Fighting has escalated in other states and regions as well. In northern Shan State, which borders Kachin, more than 10,000 people have fled their homes this year, including about 6,000 since the coup. And in southeastern Myanmar’s Karen State and Bago region, fighting between the military and the Karen National Union continues to intensify, and has displaced almost 40,000 civilians, according to UN tallies.
The New Humanitarian spoke with six local aid workers in Kachin, where people like Zau Lawn have joined with local NGOs and charity groups to piece together aid to the newly displaced as well as tens of thousands of others who fled fighting over the last decade. Humanitarian responders say they are increasingly afraid to travel as the military indiscriminately kills civilians and arrests thousands, often without charges. Cash shortages, the fear of encountering police or soldiers, and ongoing shelling and airstrikes have severely limited relief operations.
The coup has forced the Karuna Mission Social Solidarity (KMSS) – a Catholic non-profit, and one of the largest humanitarian operations in the state – to dramatically scale back its work, said its Myitkyina-based programme coordinator. Before the coup, it had been gearing up to help displaced people return home. That plan has been cancelled, while programmes including education, sanitation, and hygiene have been reduced, she said. The group has mainly focused on food aid and protection in displacement camps where it still has access.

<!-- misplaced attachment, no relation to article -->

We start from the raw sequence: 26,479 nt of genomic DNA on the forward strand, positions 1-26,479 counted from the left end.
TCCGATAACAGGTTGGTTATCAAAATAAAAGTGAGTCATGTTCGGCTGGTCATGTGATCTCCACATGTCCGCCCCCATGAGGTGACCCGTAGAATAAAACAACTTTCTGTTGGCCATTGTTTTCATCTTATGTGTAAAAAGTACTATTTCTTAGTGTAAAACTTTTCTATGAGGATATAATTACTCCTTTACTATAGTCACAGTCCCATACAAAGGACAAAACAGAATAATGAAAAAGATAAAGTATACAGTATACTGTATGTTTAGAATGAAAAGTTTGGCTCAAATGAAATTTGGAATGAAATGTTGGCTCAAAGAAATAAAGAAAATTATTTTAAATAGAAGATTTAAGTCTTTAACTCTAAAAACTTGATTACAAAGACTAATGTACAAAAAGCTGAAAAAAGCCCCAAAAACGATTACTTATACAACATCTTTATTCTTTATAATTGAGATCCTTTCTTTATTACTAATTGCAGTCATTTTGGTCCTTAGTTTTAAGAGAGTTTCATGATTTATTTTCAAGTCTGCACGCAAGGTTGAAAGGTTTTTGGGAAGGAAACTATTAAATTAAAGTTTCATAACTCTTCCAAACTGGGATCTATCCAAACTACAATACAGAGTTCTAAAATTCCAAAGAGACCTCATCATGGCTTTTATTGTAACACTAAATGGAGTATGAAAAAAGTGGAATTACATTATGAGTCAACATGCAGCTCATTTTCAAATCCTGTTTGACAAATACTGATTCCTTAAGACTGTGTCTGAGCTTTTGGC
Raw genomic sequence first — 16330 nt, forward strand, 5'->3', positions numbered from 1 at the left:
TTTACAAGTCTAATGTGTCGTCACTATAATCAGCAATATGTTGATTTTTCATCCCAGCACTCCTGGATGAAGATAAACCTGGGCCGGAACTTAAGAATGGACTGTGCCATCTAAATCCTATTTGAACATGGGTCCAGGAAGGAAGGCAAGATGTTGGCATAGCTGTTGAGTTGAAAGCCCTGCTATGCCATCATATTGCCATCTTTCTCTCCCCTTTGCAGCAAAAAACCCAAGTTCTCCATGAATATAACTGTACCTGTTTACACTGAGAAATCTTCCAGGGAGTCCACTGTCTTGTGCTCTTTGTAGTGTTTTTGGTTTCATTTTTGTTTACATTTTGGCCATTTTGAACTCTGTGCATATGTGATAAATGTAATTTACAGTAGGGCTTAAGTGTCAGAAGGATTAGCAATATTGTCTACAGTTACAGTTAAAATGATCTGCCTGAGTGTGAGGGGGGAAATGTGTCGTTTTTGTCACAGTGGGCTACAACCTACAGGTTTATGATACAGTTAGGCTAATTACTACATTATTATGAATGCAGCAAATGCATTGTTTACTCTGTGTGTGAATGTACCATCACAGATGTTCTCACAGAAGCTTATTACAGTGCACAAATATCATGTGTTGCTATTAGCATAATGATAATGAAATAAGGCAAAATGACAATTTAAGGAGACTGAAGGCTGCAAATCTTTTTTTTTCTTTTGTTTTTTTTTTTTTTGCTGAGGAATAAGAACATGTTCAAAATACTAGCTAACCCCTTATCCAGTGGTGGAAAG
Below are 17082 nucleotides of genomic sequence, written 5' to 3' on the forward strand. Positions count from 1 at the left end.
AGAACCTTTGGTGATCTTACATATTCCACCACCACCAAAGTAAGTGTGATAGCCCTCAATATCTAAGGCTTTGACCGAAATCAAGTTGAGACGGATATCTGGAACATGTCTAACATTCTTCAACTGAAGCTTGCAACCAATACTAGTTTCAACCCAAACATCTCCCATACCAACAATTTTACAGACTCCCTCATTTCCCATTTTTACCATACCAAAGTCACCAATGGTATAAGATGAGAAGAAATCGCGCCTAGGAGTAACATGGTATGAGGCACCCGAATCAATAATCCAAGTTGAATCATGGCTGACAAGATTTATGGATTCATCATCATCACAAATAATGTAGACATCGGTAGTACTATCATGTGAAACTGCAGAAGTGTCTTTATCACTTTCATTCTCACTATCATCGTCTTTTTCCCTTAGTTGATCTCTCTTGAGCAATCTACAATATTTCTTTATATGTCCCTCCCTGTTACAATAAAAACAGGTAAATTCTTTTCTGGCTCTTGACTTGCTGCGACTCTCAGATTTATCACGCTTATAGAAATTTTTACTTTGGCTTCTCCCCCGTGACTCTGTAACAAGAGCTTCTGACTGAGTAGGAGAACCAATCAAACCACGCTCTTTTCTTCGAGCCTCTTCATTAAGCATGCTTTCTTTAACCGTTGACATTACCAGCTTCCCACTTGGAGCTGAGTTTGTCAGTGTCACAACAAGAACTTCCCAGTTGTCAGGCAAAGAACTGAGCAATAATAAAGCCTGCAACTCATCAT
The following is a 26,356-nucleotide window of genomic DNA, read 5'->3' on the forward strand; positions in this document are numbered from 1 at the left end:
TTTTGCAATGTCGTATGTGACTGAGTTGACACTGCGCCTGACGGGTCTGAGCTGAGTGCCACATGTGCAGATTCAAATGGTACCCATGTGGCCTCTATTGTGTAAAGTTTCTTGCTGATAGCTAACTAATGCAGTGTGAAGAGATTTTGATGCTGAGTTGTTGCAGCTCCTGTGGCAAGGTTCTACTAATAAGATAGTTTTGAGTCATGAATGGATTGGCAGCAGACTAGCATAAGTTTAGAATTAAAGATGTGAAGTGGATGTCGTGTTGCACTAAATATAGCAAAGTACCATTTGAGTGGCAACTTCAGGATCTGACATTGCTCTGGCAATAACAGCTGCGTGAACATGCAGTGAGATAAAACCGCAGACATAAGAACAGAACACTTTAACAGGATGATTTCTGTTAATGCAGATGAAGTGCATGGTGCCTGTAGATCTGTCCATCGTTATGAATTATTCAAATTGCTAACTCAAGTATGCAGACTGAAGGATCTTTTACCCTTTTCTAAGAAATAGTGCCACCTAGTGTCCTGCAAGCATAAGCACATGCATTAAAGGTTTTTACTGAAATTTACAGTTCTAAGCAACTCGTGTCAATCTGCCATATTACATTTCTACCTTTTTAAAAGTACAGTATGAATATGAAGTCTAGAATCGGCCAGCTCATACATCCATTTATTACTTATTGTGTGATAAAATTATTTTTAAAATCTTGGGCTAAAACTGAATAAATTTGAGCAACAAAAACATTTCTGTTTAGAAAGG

“It is hard to plan strategically in the current context,” said the coordinator, Rosa, who asked to be identified by her Christian name. “COVID hit us, and now the coup. From a humanitarian perspective, the situation has changed from complex to chaotic.”
A decades-long conflict flares
Conflict in Kachin has erupted sporadically since 2011, when a 17-year ceasefire between the KIO and the military collapsed. The KIO has been fighting for self-determination since 1961.